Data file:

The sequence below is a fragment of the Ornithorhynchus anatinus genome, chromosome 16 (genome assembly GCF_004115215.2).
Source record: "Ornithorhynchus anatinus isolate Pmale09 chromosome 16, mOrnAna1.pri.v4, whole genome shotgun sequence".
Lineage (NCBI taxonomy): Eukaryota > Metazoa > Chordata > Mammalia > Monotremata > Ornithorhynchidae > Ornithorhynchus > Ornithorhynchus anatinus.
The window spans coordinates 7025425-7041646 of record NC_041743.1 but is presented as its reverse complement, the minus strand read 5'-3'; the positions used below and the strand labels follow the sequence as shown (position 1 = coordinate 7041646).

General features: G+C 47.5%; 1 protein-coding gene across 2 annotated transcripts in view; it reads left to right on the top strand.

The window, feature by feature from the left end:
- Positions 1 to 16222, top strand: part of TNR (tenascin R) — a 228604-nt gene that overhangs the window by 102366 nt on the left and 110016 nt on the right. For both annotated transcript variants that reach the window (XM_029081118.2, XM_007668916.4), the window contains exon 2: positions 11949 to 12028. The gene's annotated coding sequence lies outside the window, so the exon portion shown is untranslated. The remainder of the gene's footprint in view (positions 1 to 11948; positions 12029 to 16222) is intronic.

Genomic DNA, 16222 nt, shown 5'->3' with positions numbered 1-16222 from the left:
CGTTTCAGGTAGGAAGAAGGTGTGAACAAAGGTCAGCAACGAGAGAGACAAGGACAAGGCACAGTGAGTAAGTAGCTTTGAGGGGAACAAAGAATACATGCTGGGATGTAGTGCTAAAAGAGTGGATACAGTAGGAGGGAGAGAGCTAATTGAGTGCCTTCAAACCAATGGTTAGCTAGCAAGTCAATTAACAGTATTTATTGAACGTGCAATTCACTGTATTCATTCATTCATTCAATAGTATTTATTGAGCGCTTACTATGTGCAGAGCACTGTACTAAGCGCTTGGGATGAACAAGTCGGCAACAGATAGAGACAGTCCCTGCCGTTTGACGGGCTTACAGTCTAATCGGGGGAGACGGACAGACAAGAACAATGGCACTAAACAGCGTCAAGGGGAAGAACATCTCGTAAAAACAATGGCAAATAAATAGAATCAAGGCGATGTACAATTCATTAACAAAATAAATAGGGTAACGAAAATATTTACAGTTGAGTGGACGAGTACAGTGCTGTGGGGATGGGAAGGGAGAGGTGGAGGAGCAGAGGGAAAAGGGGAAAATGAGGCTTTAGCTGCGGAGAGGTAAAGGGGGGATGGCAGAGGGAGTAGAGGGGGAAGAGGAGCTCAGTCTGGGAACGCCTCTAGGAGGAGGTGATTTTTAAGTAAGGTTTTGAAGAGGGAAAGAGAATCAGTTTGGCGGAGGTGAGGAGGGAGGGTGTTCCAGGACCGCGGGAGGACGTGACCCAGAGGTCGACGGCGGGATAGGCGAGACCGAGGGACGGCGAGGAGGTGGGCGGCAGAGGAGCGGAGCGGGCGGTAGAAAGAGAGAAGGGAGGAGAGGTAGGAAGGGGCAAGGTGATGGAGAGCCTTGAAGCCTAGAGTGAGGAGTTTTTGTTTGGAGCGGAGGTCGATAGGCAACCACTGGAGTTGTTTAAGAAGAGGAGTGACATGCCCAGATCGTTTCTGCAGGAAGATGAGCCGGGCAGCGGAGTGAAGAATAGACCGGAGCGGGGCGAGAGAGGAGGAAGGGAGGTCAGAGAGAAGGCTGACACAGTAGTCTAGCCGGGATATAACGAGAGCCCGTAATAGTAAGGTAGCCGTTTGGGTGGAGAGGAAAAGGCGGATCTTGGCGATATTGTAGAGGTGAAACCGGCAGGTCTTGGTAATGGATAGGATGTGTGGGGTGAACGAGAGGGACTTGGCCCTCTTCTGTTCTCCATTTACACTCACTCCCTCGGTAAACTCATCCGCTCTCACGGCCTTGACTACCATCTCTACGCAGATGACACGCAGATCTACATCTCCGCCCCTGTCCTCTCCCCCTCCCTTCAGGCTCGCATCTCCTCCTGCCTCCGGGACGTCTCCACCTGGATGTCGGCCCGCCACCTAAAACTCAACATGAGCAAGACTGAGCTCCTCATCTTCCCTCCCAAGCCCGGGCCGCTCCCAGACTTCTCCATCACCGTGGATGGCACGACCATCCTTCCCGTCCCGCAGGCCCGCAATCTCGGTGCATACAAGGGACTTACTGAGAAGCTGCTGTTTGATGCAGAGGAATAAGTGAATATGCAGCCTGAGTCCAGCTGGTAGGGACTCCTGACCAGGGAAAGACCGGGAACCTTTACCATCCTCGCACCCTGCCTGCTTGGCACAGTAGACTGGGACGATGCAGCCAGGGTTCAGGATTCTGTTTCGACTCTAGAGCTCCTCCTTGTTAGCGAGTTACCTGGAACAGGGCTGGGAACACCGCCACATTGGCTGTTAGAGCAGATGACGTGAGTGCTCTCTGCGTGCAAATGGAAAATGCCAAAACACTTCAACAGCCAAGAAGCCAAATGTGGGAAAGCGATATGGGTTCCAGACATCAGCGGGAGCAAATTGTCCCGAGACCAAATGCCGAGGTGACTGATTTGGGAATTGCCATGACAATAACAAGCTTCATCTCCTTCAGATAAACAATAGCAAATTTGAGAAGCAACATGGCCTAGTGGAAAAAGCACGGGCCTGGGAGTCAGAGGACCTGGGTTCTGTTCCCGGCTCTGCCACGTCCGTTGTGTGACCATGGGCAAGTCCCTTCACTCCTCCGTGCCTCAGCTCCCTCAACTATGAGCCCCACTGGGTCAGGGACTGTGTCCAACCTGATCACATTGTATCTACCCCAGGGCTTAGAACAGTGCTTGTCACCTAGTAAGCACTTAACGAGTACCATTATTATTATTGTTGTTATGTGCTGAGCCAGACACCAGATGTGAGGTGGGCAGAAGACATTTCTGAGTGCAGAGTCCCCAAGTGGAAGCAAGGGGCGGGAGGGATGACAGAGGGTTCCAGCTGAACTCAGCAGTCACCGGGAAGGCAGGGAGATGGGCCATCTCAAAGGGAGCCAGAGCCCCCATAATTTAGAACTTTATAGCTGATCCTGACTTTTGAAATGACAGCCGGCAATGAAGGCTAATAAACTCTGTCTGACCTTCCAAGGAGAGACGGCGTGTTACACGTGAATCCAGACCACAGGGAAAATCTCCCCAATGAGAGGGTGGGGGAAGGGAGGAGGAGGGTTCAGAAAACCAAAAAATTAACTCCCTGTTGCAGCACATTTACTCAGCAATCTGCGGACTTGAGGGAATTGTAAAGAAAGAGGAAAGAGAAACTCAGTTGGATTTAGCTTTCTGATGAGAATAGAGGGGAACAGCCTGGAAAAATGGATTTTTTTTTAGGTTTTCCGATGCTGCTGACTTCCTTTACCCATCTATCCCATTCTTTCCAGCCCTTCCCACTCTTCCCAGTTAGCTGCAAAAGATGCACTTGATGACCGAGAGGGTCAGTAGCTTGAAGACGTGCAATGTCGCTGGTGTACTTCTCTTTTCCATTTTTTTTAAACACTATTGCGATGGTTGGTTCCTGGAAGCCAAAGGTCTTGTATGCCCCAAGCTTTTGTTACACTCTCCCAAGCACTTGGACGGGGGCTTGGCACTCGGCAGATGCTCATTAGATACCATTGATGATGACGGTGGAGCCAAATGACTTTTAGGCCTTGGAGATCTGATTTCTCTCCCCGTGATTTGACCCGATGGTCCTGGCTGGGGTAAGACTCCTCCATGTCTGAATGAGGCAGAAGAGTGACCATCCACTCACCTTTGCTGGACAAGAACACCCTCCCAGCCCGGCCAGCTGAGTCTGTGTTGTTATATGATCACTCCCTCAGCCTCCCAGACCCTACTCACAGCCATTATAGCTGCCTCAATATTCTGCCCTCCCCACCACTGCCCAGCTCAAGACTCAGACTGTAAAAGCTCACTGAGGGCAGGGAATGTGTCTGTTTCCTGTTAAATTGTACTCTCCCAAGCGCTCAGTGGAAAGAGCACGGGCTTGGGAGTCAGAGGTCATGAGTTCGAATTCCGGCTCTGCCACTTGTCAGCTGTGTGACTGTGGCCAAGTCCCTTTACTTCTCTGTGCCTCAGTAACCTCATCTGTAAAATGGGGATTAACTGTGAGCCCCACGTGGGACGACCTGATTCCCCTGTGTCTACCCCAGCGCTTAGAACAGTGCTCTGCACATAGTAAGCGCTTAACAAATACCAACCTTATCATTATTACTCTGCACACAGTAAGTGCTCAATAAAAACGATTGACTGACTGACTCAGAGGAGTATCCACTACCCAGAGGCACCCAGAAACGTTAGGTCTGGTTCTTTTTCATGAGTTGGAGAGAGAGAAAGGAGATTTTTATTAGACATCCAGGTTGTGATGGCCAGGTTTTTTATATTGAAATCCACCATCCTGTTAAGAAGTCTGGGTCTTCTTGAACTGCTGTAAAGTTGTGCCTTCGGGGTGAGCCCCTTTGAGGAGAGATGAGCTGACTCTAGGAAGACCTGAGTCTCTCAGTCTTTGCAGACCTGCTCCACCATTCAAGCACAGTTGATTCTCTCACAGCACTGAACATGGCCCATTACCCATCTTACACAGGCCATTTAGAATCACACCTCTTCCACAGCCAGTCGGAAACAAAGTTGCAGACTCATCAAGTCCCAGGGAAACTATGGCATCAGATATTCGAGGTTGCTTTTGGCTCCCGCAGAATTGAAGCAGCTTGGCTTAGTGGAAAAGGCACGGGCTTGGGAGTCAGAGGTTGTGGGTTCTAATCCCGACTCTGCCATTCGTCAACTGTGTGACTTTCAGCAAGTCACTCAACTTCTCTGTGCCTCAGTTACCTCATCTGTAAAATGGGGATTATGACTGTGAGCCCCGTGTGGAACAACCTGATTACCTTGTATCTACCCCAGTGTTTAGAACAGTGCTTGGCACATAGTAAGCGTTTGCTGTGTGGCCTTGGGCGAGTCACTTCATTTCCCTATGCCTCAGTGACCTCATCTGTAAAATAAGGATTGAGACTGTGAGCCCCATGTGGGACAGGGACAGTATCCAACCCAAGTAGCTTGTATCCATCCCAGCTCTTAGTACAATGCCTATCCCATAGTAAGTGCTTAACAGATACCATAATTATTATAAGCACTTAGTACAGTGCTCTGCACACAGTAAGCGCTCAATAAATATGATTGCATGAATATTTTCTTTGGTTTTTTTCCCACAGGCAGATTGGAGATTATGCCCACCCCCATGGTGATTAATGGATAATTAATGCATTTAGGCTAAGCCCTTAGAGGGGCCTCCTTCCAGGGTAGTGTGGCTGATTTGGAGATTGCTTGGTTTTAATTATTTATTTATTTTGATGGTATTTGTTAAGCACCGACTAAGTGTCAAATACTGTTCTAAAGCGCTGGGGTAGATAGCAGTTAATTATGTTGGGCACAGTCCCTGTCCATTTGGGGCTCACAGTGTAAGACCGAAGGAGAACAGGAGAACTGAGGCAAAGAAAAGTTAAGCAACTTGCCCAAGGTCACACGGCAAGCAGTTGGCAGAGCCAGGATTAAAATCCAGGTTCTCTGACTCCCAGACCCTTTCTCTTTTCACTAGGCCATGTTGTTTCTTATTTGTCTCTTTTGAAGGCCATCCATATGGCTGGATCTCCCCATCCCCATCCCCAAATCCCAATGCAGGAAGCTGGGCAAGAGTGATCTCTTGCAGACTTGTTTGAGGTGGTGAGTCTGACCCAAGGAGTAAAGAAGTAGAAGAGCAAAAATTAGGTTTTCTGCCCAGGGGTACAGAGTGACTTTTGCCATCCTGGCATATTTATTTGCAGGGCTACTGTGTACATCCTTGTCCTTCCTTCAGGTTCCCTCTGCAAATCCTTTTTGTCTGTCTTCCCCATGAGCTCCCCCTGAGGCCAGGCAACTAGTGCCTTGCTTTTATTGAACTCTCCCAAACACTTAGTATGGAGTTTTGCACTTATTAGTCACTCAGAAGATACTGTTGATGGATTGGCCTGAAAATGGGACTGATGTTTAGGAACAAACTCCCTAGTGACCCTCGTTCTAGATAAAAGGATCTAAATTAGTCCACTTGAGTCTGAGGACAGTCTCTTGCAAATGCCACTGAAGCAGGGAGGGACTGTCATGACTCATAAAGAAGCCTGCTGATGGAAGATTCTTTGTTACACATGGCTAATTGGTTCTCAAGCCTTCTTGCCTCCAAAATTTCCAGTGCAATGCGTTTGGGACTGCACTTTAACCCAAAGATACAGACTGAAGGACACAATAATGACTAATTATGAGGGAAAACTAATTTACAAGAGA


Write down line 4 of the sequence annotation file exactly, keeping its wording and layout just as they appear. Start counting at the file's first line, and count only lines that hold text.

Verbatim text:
The window spans coordinates 7025425-7041646 of record NC_041743.1 but is presented as its reverse complement, the minus strand read 5'-3'; the positions used below and the strand labels follow the sequence as shown (position 1 = coordinate 7041646).